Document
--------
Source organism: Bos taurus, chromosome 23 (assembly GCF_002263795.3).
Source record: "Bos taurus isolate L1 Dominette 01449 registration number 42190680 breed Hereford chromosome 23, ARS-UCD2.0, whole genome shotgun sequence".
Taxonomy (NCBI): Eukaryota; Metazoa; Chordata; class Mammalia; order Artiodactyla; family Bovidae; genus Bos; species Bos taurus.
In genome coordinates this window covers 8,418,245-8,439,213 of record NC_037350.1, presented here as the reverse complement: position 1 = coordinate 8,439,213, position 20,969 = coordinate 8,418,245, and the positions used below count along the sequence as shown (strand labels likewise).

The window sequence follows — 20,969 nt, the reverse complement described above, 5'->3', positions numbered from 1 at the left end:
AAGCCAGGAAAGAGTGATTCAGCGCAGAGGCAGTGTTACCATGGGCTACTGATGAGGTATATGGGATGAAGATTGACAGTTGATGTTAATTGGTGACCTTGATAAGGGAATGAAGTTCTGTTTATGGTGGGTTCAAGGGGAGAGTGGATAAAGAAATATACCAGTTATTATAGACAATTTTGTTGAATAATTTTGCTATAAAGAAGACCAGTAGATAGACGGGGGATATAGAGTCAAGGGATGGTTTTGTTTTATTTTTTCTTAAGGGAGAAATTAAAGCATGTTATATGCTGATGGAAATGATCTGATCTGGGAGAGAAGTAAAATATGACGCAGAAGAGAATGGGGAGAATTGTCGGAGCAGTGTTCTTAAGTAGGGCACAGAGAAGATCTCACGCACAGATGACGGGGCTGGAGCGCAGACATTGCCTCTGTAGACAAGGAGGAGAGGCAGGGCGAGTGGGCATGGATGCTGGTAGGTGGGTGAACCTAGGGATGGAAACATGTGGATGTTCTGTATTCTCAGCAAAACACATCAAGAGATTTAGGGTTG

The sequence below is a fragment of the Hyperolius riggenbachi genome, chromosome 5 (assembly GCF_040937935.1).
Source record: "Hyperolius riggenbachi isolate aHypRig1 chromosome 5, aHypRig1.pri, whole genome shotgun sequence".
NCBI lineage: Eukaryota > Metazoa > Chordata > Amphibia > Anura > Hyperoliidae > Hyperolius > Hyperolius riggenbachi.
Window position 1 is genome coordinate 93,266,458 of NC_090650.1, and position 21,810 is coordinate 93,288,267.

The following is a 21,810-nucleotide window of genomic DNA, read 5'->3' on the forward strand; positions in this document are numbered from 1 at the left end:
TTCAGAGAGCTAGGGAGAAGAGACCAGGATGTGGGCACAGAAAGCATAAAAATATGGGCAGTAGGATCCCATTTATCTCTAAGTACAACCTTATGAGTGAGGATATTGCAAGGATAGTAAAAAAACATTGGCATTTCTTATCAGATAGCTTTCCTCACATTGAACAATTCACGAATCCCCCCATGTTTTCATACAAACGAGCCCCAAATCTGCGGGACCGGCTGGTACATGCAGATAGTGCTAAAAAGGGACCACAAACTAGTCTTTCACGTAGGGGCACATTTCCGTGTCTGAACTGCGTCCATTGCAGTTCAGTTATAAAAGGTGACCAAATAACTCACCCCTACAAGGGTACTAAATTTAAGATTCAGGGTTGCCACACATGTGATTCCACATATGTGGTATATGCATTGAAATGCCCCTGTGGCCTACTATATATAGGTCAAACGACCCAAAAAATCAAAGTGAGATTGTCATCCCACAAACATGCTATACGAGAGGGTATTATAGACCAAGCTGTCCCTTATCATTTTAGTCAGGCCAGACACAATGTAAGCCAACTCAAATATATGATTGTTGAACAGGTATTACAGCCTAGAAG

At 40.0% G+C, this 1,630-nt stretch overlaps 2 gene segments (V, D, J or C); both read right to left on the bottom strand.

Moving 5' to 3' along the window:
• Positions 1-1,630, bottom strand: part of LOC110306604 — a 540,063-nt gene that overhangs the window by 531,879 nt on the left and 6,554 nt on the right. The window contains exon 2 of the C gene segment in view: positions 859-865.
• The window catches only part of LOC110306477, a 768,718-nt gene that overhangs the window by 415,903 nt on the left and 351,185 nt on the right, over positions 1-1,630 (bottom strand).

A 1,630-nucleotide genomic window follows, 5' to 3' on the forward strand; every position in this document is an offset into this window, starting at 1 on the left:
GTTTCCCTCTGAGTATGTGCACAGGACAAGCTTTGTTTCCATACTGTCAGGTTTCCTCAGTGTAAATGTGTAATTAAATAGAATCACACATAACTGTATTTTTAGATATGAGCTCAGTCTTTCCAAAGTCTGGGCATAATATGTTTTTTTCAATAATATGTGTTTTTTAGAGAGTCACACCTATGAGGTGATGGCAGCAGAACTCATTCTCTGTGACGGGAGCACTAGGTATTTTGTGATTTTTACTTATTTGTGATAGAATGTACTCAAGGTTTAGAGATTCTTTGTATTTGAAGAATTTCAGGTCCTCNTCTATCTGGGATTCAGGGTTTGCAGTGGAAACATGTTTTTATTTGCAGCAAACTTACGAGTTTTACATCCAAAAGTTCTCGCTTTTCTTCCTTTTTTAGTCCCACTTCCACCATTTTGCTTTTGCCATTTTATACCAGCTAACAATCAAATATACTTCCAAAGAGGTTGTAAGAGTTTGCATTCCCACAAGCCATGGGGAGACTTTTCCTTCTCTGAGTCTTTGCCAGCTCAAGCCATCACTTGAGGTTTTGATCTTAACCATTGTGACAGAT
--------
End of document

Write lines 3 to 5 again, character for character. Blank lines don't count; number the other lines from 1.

Taxonomy (NCBI): Eukaryota; Metazoa; Chordata; class Mammalia; order Artiodactyla; family Bovidae; genus Bos; species Bos taurus.
In genome coordinates this window covers 8,418,245-8,439,213 of record NC_037350.1, presented here as the reverse complement: position 1 = coordinate 8,439,213, position 20,969 = coordinate 8,418,245, and the positions used below count along the sequence as shown (strand labels likewise).

The window sequence follows — 20,969 nt, the reverse complement described above, 5'->3', positions numbered from 1 at the left end: